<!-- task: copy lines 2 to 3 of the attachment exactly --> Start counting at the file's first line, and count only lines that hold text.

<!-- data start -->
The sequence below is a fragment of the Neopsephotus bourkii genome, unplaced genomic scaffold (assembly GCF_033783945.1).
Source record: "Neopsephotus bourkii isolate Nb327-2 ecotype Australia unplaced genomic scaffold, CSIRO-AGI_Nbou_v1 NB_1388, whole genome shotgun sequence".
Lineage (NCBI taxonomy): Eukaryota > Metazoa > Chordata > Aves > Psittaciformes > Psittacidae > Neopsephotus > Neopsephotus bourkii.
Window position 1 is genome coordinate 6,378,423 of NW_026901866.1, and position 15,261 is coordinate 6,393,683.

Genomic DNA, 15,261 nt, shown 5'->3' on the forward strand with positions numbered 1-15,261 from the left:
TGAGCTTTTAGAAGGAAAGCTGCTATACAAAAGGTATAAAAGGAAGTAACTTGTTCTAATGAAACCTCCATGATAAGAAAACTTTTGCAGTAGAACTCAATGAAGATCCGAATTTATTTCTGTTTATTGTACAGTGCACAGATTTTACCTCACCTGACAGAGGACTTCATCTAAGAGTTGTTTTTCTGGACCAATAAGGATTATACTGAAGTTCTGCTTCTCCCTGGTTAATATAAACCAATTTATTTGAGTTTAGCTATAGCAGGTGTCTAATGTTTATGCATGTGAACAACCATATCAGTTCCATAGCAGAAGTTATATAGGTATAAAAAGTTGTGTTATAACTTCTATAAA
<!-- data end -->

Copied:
Source record: "Neopsephotus bourkii isolate Nb327-2 ecotype Australia unplaced genomic scaffold, CSIRO-AGI_Nbou_v1 NB_1388, whole genome shotgun sequence".
Lineage (NCBI taxonomy): Eukaryota > Metazoa > Chordata > Aves > Psittaciformes > Psittacidae > Neopsephotus > Neopsephotus bourkii.